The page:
Corcoran, a Land O’ Lakes Republican, had been gunning for the agency, threatening to sue after it refused to reveal a secret deal with Miami rap superstar Pitbull to promote Florida tourism.

The rapper later disclosed the terms, including his pay of up to $1 million. The ensuing controversy cost former agency CEO Will Seccombe his job.

Former Secretary of Business and Professional Regulation Ken Lawson now leads VISIT FLORIDA. He has opposed the legislation.

Meantime, Corcoran changed course, deciding to salvage the organization with stricter oversight, rather than eliminate it.

Among other things, the legislation limits employees’ travel expenses and would cap annual pay at $130,000.

The bill requires VISIT FLORIDA contracts “to contain performance standards, operating budgets and salaries of employees of the contracting entity,” and those deals would have to be posted online.

Stemming from the Pitbull deal, Renner’s proposal would delete a public records exemption for “marketing projects and research.” It would ban any promotional project from “benefit(ing) only one company.” And it would force the agency to be funded with more private dollars.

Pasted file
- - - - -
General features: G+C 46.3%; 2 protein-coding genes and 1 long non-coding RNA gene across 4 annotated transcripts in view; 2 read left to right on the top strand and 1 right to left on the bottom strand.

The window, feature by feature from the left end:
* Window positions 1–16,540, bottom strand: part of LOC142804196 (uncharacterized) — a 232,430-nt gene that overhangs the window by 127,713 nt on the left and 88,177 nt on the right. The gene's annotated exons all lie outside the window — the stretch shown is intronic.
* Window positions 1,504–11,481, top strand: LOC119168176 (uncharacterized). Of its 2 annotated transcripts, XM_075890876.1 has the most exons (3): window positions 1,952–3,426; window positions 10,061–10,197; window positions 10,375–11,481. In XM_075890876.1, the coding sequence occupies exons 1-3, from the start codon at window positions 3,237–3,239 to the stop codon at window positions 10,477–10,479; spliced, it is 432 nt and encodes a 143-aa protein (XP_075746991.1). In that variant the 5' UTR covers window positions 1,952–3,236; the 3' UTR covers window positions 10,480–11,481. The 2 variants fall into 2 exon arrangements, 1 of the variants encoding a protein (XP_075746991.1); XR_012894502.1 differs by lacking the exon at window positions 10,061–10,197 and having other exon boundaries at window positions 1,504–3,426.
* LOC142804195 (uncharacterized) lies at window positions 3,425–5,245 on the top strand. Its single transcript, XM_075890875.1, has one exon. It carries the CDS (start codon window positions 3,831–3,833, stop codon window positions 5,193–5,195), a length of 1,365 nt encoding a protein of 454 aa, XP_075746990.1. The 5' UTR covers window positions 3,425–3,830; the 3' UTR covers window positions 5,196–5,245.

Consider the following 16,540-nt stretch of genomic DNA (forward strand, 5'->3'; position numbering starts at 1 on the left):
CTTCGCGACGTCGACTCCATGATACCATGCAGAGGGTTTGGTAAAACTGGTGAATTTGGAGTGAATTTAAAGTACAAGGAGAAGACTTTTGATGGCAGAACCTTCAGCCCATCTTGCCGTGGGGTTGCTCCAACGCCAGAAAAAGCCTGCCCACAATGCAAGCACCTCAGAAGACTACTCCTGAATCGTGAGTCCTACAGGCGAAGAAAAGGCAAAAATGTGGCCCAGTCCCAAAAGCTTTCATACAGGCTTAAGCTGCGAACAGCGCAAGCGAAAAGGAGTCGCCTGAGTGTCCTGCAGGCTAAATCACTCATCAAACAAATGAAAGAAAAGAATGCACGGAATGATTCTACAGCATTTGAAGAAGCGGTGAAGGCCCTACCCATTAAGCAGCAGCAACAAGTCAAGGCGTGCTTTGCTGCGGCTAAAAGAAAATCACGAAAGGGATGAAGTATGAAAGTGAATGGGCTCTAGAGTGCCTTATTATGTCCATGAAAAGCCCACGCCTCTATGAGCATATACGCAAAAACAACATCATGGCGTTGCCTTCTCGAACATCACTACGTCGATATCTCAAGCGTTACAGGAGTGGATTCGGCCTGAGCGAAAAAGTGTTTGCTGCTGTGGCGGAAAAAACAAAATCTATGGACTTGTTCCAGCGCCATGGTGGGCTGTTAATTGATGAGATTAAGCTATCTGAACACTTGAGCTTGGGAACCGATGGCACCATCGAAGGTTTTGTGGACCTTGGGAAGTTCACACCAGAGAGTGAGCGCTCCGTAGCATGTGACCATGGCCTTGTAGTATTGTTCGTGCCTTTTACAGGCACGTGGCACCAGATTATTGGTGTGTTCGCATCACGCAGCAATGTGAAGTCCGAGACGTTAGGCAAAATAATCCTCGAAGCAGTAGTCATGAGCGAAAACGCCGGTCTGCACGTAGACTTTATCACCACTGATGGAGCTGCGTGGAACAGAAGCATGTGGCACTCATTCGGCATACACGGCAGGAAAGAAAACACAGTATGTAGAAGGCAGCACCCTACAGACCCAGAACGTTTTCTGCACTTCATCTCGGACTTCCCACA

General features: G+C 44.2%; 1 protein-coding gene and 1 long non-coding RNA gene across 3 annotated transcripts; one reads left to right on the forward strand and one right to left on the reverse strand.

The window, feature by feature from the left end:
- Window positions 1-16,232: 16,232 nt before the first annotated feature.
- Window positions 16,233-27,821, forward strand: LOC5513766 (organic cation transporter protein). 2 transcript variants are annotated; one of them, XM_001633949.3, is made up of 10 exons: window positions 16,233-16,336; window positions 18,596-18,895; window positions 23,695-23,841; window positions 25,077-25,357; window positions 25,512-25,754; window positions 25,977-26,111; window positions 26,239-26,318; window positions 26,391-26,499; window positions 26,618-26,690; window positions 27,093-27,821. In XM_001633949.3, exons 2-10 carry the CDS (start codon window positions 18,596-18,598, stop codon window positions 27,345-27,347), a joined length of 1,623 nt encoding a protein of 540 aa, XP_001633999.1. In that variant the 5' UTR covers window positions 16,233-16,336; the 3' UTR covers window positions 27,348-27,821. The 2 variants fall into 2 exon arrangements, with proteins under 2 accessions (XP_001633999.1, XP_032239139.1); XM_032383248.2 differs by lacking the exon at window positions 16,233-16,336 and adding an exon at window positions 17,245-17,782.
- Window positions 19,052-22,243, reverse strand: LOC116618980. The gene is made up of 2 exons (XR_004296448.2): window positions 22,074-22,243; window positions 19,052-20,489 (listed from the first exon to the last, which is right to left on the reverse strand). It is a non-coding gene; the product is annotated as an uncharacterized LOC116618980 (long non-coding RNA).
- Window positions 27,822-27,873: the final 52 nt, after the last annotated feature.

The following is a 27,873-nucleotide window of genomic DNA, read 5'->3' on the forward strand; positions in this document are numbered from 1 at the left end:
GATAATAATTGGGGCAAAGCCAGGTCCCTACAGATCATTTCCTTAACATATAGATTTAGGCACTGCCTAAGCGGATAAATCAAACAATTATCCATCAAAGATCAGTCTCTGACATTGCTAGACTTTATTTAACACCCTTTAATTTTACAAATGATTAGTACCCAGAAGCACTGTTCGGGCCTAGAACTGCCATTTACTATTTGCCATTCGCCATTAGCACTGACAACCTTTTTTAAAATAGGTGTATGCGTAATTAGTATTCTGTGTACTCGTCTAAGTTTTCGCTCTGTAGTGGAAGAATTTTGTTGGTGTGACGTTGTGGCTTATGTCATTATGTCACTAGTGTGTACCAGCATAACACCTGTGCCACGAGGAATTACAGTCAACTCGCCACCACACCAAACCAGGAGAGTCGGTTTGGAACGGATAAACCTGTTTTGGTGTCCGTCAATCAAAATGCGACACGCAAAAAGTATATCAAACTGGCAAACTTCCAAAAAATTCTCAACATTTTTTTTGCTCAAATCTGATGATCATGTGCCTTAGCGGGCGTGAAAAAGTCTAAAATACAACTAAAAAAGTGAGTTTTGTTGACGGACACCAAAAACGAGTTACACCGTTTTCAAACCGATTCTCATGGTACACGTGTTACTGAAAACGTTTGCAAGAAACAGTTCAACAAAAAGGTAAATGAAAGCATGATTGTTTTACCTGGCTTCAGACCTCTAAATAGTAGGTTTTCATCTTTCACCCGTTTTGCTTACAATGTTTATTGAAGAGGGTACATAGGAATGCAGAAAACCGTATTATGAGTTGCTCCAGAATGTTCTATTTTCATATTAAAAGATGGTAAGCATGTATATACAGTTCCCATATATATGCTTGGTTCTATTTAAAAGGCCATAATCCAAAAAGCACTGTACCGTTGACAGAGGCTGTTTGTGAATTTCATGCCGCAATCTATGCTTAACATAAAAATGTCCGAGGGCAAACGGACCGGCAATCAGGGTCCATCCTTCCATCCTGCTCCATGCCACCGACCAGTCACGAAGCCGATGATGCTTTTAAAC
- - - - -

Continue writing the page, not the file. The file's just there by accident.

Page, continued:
State Rep. Katie Edwards, a Plantation Democrat, asked why Renner seemingly wanted to change VISIT FLORIDA back into a state agency.  

“If someone misuses a credit card, you don’t give it back to them without some pretty specific guardrails,” Renner said. 

The House later voted to accept Renner’s own amendment to impose reporting requirements only when VISIT FLORIDA funds a project slated to get more than 50 percent of its budget from tax dollars. The bill could be teed up for debate and a final vote as early as Friday.

The oranges

Orange, grapefruit crop forecasts take another hit

The forecast for Florida orange production has dropped again, according to the U.S. Department of Agriculture, down a whopping three million boxes.

The March report, released Thursday, projects a reduction in the state’s orange crop to 67 million boxes.

“Two million of that comes from the early and mid-season varieties, which are now fully harvested,” it said.

In more bad news, grapefruit crop expectations were “reduced by 100,000 to 8.9 million boxes.”

“While news of a decrease is never welcome, the sweet scent of citrus blossoms floating on the breeze brings back fond memories and reminds us that spring is a time of renewal,” said Shannon Shepp, executive director of the Florida Department of Citrus.